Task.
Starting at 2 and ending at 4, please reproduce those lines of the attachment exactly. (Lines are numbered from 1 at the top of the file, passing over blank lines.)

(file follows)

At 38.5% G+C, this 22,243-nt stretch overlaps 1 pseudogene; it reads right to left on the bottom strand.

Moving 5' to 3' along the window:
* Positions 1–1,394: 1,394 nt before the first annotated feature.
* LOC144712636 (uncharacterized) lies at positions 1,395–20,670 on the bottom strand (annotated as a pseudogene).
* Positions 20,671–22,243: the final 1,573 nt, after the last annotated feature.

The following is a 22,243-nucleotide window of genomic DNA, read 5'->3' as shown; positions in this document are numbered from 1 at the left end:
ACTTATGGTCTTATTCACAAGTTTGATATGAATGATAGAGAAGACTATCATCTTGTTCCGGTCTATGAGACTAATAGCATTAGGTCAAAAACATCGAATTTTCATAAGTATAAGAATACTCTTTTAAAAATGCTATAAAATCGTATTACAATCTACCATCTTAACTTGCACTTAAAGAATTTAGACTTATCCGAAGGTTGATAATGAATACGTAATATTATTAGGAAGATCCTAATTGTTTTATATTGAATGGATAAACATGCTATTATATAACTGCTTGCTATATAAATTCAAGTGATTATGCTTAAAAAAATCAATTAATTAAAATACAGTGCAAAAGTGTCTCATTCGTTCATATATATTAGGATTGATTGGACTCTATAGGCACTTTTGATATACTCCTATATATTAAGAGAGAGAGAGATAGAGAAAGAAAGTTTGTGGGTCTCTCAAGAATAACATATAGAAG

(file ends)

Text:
Moving 5' to 3' along the window:
* Positions 1–1,394: 1,394 nt before the first annotated feature.
* LOC144712636 (uncharacterized) lies at positions 1,395–20,670 on the bottom strand (annotated as a pseudogene).